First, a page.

SILVER LAKE (KABC) -- This Streamline Moderne building was demolished without a permit or notice.
Built in 1937, the building on Silver Lake Blvd. belonged to famed Los Angeles engineer Eugene Birnbaum.
For the last 15 years, it served as a retail store called Yolk, selling home goods and children's toys.
Last year the building was sold to antique jewel and gem trader Anup Jogani.
Yolk had been told they could stay in the retail space. But once construction started, they felt it was time to find a new home.
Sarah Dingle has worked at Yolk for the past 4 years."Construction would be going on while we were in hours of operation, so it was just hazardous and frustrating. That's why we ended up moving and I think it was going to happen regardless," said Dingle.
Once Yolk moved to Sunset Blvd, the iconic storefront was demolished which sparked outrage in this close-knit community.
Toby Hemingway is the owner of Hemingway & Sons, a menswear store across the street.
"It's sad to see it go because this is a historic part of the city and of Silver Lake. It's coming up for historical designation this year I believe, the village itself. It represents an era in Los Angeles when there were tramcars coming up and down this street," he said.
Before a developer can demolish a building, they must have an approved permit from the Los Angeles Department of Building and Safety. They also must give the community a 30-day notice.
When I spoke to Jogani, he told me that the roof was in bad shape and needed to come down. He also said that the construction worker made a mistake in tearing down the storefront.
He wants to reassure the neighborhood that he plans on keeping the same 1930's feel.
"I didn't know there needed to be a 30-day notice. We've been working on the building for almost a year. I would have been happy to do that. I didn't authorize the taking down of the studs and roof and the front half of the building. But it is my fault. I own the building so that I'm willing to apologize for but what's coming up is going to be gorgeous," said Jogani.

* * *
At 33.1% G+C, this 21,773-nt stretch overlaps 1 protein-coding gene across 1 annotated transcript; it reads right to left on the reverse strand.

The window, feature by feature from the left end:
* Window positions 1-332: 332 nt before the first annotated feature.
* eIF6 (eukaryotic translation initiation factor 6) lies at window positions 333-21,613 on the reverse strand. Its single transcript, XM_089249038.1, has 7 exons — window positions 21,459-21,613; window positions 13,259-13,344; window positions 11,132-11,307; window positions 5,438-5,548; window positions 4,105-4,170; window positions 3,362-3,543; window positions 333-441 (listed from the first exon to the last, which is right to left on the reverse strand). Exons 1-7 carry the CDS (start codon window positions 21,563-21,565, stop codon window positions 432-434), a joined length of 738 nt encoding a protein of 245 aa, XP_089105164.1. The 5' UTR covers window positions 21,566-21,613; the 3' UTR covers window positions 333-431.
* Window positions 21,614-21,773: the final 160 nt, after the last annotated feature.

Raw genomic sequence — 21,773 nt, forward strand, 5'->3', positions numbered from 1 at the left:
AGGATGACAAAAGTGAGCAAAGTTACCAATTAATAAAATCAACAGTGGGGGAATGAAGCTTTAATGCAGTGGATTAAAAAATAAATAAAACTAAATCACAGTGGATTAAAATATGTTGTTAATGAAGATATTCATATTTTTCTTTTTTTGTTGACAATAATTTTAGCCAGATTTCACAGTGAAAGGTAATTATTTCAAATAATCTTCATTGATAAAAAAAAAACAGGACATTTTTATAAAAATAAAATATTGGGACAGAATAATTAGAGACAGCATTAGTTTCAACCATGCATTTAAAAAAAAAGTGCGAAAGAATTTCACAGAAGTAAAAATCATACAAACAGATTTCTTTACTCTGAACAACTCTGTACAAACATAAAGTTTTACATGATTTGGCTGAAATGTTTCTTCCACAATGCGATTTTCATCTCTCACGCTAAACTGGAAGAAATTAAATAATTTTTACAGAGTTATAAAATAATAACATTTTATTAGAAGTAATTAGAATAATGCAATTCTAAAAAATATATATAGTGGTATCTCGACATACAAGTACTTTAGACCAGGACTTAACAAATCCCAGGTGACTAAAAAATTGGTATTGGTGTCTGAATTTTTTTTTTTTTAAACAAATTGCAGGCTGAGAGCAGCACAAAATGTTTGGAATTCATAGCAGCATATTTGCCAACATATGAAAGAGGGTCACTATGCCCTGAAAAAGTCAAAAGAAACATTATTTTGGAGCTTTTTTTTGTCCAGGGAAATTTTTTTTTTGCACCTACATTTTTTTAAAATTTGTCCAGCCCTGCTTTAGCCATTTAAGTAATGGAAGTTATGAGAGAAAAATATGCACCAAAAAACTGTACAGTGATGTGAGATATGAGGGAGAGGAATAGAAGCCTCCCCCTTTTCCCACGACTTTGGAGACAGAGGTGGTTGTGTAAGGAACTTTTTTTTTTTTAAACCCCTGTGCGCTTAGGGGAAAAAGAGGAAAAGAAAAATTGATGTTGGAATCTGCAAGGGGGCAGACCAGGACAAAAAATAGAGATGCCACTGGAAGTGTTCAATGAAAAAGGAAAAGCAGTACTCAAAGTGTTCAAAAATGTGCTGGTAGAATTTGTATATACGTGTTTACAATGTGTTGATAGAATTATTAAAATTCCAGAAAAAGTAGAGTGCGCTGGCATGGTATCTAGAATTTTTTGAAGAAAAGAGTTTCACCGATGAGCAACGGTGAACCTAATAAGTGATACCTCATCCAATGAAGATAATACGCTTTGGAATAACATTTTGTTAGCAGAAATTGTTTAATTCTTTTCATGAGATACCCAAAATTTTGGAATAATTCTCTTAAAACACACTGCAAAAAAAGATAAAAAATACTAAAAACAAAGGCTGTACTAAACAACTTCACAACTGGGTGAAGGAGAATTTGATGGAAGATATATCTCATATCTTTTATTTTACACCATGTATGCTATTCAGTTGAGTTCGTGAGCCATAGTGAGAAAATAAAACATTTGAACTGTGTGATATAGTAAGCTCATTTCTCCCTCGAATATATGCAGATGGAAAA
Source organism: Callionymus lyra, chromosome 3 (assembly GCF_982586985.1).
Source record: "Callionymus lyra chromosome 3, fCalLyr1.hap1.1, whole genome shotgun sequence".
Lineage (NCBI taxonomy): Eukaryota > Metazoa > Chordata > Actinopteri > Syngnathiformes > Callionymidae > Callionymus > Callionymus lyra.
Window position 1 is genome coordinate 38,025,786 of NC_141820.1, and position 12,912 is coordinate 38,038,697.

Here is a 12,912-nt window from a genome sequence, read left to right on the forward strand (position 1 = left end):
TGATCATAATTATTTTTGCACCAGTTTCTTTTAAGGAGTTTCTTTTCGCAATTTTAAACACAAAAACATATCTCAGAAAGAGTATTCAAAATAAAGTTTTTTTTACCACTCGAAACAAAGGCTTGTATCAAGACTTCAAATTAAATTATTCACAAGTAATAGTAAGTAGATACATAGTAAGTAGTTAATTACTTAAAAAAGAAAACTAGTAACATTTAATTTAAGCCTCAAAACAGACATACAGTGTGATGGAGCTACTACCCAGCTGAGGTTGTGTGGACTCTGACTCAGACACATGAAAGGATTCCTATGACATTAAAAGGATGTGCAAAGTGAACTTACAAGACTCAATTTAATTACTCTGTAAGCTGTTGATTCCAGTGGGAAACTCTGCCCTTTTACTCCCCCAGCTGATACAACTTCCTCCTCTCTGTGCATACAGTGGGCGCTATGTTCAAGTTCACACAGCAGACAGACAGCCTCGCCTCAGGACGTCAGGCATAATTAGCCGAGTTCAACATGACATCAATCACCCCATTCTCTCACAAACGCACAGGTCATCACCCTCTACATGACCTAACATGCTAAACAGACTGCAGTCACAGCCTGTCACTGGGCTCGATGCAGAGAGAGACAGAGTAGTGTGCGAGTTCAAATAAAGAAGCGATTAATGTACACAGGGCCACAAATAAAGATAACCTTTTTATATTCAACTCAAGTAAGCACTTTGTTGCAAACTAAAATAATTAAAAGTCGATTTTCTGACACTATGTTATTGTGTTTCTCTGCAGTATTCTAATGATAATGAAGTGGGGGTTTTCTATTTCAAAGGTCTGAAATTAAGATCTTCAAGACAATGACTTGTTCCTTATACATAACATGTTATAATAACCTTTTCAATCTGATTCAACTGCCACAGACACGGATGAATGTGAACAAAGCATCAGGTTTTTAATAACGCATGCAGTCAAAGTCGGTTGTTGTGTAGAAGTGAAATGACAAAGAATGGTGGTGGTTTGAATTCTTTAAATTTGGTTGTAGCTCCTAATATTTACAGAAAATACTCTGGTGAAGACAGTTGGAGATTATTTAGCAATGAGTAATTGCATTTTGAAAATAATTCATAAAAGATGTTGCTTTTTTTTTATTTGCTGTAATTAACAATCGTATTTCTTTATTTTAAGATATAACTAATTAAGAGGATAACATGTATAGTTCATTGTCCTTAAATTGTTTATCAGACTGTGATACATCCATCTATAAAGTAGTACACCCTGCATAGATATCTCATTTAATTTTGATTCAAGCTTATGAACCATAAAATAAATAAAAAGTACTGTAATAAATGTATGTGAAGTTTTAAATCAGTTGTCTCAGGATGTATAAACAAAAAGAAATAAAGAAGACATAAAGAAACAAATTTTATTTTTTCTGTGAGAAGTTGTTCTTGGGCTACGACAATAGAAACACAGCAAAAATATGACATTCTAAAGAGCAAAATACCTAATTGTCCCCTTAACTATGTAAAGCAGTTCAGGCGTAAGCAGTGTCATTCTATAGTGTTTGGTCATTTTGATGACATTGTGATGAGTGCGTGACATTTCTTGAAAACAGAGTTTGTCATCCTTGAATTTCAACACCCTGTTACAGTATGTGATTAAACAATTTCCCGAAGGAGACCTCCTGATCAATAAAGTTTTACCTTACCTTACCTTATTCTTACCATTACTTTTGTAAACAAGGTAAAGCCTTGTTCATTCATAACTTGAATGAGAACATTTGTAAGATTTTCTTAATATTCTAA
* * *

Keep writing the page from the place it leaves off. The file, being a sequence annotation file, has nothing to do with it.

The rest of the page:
Jogani has plans to open a lifestyle and jewelry store in that space. He also wants to build a rooftop garden that can be seen from the street.
A petition has been started by the Silver Lake Heritage Trust to rebuild the building exactly the way it was.
"It happens a lot, in terms of these buildings disappearing. It happens so radically and so quickly in this city as it's changing that sometimes we don't take stock of what we care about, what we appreciate, what we love about neighborhoods until they're gone," said Adrian Fine Director of Advocacy for the L.A. Conservancy.
According to the L.A. Department of Building and Safety an 'Order to Comply' will be issued this week to stop all construction until the permits have been approved.
Councilman Mitch O'Farrell gave this statement following the outcry:
"The new owners of 'Yolk' tore down most of the vintage Streamline Moderne structure in blatant disregard of the community, it's history, and in outright ignorance of how important architecture and preservation is in Los Angeles. Their actions were unacceptable, beyond thoughtless, and caught everyone by surprise. Unpermitted remodels, additions, and demolitions unnecessarily expose workers and those near the site to immediate and long term hazards, create inconveniences to residents, and often cause harm to the character of a neighborhood. I will pursue all options available to prevent this type of illegal activity in our communities."
Beloved Silver Lake building demolished without permit